Grays Harbor Public Health is one of 21 sites across the U.S. to receive $750,000 over two years from the Rural Response to the Opioid Epidemic grant.
The grant’s purpose is to reduce the disease and death associated with opioid overdoses in rural communities by bringing together experts from public safety, therapeutic justice, behavioral health, and public health. Funding for this grant comes from the Bureau of Justice Assistance, the Centers for Disease Control and Prevention, and the State Justice Institute.
In a release they say “While no community has remained untouched, the impact of substance use disorder has hit rural communities especially hard.”
Figures show that over the past decade, Grays Harbor County’s rate of death from opioid overdose has been among the highest in Washington State.
“I’m very pleased that Grays Harbor was among the recipients of this highly competitive award,” said Karolyn Holden, Director of Grays Harbor Public Health. “We see this as a valuable addition to the variety of prevention efforts we implement, and will align this work with other important community-wide efforts to expand evidence-based interventions for substance use disorder.”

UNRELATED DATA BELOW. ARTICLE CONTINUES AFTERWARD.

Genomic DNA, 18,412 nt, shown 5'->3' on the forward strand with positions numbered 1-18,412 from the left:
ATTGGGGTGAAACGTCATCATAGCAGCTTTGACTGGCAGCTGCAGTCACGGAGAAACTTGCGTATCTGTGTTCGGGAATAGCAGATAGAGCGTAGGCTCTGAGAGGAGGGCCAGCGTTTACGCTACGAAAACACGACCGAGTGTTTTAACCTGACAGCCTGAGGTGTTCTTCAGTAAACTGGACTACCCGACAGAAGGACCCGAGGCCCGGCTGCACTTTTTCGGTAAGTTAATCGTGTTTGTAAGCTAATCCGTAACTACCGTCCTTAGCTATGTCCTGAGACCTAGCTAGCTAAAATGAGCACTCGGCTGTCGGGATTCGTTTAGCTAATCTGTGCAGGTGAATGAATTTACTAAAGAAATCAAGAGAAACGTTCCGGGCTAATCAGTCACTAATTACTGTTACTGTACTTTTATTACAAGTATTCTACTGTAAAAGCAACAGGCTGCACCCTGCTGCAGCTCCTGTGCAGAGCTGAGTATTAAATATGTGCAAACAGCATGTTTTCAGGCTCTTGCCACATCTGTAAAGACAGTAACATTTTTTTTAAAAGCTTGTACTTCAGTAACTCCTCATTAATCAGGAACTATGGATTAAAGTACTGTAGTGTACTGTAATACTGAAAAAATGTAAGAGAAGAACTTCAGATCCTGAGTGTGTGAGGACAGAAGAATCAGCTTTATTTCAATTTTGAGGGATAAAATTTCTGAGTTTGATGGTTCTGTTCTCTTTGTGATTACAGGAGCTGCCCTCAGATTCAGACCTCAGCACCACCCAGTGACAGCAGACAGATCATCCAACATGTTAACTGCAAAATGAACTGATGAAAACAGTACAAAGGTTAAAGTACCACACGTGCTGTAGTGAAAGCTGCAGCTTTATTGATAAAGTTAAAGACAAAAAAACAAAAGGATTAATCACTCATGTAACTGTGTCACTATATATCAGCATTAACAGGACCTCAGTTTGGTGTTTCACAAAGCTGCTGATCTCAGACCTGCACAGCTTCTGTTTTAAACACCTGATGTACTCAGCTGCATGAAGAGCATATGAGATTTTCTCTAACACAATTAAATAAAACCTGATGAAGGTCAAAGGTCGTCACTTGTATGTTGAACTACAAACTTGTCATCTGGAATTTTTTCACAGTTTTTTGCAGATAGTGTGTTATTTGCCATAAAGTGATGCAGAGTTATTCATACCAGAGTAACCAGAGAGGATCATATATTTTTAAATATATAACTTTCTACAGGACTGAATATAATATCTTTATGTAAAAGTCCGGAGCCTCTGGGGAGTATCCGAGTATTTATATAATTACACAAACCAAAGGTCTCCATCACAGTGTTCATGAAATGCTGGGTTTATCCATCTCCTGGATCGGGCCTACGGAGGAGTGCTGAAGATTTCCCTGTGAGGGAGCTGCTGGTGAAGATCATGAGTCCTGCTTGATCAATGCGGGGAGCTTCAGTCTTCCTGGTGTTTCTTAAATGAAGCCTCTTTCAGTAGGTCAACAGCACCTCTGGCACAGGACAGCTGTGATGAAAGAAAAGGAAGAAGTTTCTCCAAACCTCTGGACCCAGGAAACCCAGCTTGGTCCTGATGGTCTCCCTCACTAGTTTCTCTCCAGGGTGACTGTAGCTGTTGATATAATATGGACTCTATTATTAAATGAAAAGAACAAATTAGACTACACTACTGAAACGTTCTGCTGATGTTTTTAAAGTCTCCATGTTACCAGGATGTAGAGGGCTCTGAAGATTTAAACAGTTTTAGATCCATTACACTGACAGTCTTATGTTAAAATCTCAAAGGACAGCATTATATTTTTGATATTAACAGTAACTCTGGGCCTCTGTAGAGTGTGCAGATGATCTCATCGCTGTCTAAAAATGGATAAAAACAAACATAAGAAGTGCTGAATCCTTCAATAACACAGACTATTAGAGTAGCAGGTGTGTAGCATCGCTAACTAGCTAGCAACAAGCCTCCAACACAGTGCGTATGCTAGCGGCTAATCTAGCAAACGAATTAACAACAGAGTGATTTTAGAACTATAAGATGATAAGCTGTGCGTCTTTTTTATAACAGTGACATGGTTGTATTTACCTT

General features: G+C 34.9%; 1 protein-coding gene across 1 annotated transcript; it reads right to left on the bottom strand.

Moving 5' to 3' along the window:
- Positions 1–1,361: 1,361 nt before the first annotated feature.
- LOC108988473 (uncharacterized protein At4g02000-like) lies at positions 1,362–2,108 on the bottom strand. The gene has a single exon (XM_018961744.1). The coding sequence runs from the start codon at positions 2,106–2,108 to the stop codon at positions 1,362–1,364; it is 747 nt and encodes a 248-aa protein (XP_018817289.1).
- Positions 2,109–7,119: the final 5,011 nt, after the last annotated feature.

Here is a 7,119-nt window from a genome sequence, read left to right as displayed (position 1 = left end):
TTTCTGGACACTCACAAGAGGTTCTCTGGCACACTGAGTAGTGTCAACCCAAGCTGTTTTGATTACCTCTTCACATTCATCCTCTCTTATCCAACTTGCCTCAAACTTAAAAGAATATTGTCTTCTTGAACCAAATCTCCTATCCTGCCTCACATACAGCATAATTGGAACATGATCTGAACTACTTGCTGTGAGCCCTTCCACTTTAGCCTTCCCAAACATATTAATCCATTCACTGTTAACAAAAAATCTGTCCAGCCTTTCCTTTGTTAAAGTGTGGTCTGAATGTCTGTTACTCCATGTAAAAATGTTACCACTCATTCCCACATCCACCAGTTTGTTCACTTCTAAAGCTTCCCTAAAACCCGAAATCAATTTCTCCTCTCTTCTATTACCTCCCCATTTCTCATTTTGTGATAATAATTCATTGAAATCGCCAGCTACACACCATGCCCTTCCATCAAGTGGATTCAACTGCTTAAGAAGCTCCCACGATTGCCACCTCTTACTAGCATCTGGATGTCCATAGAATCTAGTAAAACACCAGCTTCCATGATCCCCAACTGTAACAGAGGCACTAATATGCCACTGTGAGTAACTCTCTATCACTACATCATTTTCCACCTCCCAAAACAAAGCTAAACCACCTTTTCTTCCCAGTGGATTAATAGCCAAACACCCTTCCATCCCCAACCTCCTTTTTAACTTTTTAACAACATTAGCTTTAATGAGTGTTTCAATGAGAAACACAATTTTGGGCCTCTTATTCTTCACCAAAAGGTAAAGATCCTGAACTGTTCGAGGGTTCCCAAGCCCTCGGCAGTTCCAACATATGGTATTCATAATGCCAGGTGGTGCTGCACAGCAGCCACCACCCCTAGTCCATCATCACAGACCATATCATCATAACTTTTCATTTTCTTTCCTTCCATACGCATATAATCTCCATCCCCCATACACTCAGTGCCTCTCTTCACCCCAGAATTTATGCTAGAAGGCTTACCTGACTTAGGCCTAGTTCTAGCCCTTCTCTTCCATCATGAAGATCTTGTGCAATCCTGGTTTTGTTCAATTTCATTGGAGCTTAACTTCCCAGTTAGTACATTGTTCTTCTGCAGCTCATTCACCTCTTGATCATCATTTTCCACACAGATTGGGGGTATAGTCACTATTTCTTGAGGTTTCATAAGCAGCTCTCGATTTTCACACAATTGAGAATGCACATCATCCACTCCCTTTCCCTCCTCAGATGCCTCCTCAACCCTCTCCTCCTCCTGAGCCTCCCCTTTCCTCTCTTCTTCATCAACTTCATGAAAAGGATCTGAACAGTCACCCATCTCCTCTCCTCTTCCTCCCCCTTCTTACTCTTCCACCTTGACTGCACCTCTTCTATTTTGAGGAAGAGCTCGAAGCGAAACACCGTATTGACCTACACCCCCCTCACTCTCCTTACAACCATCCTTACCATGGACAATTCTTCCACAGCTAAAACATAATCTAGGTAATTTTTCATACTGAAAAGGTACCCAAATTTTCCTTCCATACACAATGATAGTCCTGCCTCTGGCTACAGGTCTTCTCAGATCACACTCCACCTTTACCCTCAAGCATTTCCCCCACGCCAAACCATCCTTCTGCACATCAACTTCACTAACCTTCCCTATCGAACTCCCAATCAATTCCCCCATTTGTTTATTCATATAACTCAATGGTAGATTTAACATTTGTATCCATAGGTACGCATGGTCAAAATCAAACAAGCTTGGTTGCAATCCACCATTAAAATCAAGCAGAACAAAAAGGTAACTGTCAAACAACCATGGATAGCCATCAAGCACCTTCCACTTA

The project’s leadership team includes Aberdeen resident Jeff Simmons, Grays Harbor Superior Court Judge Stephen Brown, Aberdeen Fire Chief Tom Hubbard, Grays Harbor County Coroner Bob Kegel, Grays Harbor Undersheriff Brad Johansson, and Grays Harbor Public Health Deputy Director Beth Mizushima. Community Health Specialist Wilma Weber from Grays Harbor Public Health will provide staff support for the project.
“This is an exciting opportunity for us to collaborate around the shared goal of improving health and safety,” Holden said. “Many local leaders are committing to this work and I’m excited to see what can be accomplished together.”
Grays Harbor County Public Hospital District No. 1 in Elma received $1 million through a related grant in 2019.
Over $157 million has been given to rural communities through federal funding sources since 2018.